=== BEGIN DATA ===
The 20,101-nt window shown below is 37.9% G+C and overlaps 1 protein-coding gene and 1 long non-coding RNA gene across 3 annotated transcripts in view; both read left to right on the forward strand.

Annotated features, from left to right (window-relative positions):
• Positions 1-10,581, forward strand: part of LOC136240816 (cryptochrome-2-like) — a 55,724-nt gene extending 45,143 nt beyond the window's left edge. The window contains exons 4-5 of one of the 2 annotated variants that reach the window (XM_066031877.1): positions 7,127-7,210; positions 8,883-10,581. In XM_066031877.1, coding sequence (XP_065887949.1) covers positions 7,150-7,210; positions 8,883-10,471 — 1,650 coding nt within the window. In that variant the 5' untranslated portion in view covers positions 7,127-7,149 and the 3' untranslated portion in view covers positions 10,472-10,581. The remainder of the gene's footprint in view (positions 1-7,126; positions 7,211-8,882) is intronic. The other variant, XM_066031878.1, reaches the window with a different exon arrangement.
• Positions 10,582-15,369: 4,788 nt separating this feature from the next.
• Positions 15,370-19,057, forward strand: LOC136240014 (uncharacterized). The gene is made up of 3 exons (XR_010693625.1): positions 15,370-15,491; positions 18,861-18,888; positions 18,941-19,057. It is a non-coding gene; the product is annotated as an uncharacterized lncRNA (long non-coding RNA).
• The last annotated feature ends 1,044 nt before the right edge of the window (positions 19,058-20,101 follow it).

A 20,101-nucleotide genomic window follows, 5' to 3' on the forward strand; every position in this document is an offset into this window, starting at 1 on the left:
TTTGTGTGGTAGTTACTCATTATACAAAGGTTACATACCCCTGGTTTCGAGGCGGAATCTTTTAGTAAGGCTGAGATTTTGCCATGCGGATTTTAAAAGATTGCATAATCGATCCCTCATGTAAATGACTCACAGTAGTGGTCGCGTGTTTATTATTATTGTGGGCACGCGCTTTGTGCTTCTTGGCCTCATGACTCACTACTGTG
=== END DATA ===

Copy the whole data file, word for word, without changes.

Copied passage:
The 20,101-nt window shown below is 37.9% G+C and overlaps 1 protein-coding gene and 1 long non-coding RNA gene across 3 annotated transcripts in view; both read left to right on the forward strand.

Annotated features, from left to right (window-relative positions):
• Positions 1-10,581, forward strand: part of LOC136240816 (cryptochrome-2-like) — a 55,724-nt gene extending 45,143 nt beyond the window's left edge. The window contains exons 4-5 of one of the 2 annotated variants that reach the window (XM_066031877.1): positions 7,127-7,210; positions 8,883-10,581. In XM_066031877.1, coding sequence (XP_065887949.1) covers positions 7,150-7,210; positions 8,883-10,471 — 1,650 coding nt within the window. In that variant the 5' untranslated portion in view covers positions 7,127-7,149 and the 3' untranslated portion in view covers positions 10,472-10,581. The remainder of the gene's footprint in view (positions 1-7,126; positions 7,211-8,882) is intronic. The other variant, XM_066031878.1, reaches the window with a different exon arrangement.
• Positions 10,582-15,369: 4,788 nt separating this feature from the next.
• Positions 15,370-19,057, forward strand: LOC136240014 (uncharacterized). The gene is made up of 3 exons (XR_010693625.1): positions 15,370-15,491; positions 18,861-18,888; positions 18,941-19,057. It is a non-coding gene; the product is annotated as an uncharacterized lncRNA (long non-coding RNA).
• The last annotated feature ends 1,044 nt before the right edge of the window (positions 19,058-20,101 follow it).

A 20,101-nucleotide genomic window follows, 5' to 3' on the forward strand; every position in this document is an offset into this window, starting at 1 on the left:
TTTGTGTGGTAGTTACTCATTATACAAAGGTTACATACCCCTGGTTTCGAGGCGGAATCTTTTAGTAAGGCTGAGATTTTGCCATGCGGATTTTAAAAGATTGCATAATCGATCCCTCATGTAAATGACTCACAGTAGTGGTCGCGTGTTTATTATTATTGTGGGCACGCGCTTTGTGCTTCTTGGCCTCATGACTCACTACTGTG